How to Explore
The best way to see as much as you can during a trip to the Galápagos is to book a cruise. There are a wide variety of ships and itineraries, but the most common trip lengths are four days, eight days, or 10 days (and up to two weeks). You can book a live-aboard yacht or even a sailing on a large commercial cruise ship such as Celebrity, whose Galápagos sailings are set to resume in early July.
How many islands you’ll visit (and how many excursions you’ll enjoy) depends primarily on the length of your cruise; longer cruises tend to hit more islands, while shorter cruises may hit just four or so. My husband and I recently experienced a four-day, three-night cruise aboard the Grand Majestic; it started in Puerto Baquerizo Moreno on San Cristóbal, hit Floreana Island the next day and Española Island on the third day, and then ended in Puerto Ayora on Santa Cruz Island (which is where you go to fly out of Seymour Airport on tiny Baltra Island, which links to Santa Cruz Island via ferry).
However, those who don’t wish to cruise (or those doing the Galápagos on a tighter budget) have options, too—you can simply stay put on one of the islands and explore from there via ferry or boating day trips, or just explore the island you’re on. You’ll still get the Galápagos experience.
If you plan to remain stationed on one island for the duration, I recommend San Cristóbal Island, specifically the small port town of Puerto Baquerizo Moreno. Book a few nights at the Galápagos Sunset Hotel. You’ll be in the middle of everything, yet also feel immersed in nature as you hear the highly amusing barks of sea lions at all hours of the day—and witness some breathtaking sunsets.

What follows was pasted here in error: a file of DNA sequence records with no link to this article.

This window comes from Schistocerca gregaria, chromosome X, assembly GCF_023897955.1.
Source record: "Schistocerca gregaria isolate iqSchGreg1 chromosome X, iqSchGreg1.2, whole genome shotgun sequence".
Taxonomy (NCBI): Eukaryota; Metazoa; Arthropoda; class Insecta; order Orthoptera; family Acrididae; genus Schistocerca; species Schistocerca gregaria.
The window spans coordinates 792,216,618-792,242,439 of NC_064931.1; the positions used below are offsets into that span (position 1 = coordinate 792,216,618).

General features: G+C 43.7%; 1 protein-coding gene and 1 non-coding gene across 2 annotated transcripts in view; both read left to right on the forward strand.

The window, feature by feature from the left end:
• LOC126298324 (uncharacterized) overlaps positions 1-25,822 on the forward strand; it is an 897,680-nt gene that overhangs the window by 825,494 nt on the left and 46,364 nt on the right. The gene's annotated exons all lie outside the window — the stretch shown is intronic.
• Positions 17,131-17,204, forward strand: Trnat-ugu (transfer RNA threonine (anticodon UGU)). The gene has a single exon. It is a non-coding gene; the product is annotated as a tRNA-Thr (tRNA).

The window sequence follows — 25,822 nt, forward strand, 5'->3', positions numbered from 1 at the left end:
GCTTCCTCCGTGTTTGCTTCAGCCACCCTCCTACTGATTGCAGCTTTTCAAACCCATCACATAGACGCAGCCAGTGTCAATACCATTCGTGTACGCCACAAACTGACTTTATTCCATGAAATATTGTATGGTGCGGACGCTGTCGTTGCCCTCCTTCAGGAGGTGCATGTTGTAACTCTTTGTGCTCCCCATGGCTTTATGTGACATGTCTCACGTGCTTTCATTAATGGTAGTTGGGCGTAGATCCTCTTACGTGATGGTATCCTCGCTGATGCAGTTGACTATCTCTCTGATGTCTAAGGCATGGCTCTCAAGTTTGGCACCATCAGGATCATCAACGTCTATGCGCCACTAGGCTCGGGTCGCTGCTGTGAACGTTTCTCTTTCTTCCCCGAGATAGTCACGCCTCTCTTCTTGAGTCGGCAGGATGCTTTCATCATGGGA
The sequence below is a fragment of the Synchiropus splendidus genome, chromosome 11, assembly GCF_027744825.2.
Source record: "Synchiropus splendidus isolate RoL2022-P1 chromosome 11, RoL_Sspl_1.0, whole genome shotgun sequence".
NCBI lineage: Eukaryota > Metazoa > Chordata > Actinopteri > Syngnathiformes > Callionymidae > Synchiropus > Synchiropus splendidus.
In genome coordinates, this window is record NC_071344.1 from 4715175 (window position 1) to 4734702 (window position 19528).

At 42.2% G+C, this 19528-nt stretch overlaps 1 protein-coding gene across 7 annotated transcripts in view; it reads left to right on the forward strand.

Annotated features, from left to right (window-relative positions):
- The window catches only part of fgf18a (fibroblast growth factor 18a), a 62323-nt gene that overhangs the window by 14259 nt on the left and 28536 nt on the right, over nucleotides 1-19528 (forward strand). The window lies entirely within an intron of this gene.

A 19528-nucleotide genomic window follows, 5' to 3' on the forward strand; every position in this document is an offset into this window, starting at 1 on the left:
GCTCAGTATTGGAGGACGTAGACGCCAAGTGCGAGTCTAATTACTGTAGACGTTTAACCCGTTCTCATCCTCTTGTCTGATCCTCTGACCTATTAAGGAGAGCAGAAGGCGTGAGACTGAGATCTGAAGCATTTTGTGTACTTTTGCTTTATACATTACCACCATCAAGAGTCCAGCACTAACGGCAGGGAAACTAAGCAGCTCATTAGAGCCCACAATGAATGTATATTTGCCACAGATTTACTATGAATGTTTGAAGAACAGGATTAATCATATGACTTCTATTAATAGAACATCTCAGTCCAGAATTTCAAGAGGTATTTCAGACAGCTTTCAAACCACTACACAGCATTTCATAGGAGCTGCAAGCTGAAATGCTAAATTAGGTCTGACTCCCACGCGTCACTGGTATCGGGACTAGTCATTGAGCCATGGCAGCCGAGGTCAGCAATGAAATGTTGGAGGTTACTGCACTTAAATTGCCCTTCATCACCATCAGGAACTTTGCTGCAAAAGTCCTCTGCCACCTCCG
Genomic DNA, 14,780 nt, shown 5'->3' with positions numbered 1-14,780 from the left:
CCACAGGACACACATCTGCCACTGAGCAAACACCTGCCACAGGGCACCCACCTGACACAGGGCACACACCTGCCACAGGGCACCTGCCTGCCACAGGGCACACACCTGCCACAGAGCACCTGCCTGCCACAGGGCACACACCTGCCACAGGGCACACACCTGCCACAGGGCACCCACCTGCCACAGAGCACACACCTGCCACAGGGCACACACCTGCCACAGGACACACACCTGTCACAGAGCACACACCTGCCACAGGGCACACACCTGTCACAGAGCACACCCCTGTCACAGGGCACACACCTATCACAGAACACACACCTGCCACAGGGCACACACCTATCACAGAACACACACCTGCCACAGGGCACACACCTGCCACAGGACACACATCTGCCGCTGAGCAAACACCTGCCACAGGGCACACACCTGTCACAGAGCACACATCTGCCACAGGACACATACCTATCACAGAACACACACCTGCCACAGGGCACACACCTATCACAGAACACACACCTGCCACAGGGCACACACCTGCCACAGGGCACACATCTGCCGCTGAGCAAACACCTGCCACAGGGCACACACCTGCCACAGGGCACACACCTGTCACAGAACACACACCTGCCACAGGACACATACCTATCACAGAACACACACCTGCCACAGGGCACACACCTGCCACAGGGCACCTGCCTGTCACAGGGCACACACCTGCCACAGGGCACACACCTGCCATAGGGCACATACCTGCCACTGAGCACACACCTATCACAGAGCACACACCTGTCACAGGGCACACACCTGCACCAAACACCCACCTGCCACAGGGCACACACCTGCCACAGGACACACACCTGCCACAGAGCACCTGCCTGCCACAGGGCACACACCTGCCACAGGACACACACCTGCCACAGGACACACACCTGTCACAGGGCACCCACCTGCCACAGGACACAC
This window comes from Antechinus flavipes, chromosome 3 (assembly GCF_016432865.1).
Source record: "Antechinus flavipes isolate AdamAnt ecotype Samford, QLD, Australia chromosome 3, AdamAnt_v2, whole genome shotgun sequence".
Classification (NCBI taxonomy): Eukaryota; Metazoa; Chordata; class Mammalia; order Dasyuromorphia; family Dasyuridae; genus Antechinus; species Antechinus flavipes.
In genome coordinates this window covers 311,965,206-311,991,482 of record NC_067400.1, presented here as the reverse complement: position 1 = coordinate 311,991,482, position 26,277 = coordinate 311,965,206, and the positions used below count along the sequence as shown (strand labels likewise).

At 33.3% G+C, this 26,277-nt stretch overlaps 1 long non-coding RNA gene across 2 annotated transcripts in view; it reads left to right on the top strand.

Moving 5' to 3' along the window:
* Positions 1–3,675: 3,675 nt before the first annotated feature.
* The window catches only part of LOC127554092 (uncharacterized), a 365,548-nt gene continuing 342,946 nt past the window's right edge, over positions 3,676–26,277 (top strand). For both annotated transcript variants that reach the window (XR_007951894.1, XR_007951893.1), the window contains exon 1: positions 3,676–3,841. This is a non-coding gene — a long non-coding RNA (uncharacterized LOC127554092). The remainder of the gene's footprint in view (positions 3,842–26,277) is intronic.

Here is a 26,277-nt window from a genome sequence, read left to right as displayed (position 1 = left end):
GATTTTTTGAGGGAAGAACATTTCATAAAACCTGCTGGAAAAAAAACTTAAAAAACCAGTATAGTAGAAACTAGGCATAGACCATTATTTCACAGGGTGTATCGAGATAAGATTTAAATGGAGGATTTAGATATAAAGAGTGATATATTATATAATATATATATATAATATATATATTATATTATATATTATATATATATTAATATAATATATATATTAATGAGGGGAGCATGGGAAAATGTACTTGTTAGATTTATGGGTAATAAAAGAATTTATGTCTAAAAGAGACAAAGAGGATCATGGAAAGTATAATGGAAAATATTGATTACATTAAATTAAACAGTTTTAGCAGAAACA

Best of all, it’s extremely easy to reach Puerto Baquerizo Moreno. The flight from Guayaquil to San Cristóbal takes just over an hour and a half, and upon landing, the town of Puerto Baquerizo Moreno is so close, you could walk to it—but taxis for the 0.6-mile-long trek cost just $2, so you might as well flag one down.
While staying in Puerto Baquerizo Moreno, you can book snorkel or scuba diving trips at any number of local outfitters, walk around to find great local food, amuse yourself watching the colonies of sea lions who reside along the waterfront, and more.
One can’t-miss experience on San Cristóbal: book a taxi ride to El Junco Lagoon, located in the inland highlands. There’s a short stair hike to the summit, but once you reach the top, you’ll see why that 15-minute climb is beyond worth it: this small freshwater lake lies in the crater of a dormant volcano, and if you’re lucky, you’ll catch the sight of frigatebirds coming to rinse the saltwater from their wings.
When we visited, the setting was misty and magical, embodying the enchantment of the Galápagos Islands.
Skye Sherman is a freelance travel writer based in West Palm Beach, Fla. She covers news, transit, and international destinations for a variety of outlets. You can follow her adventures on Instagram and Twitter @skyesherman.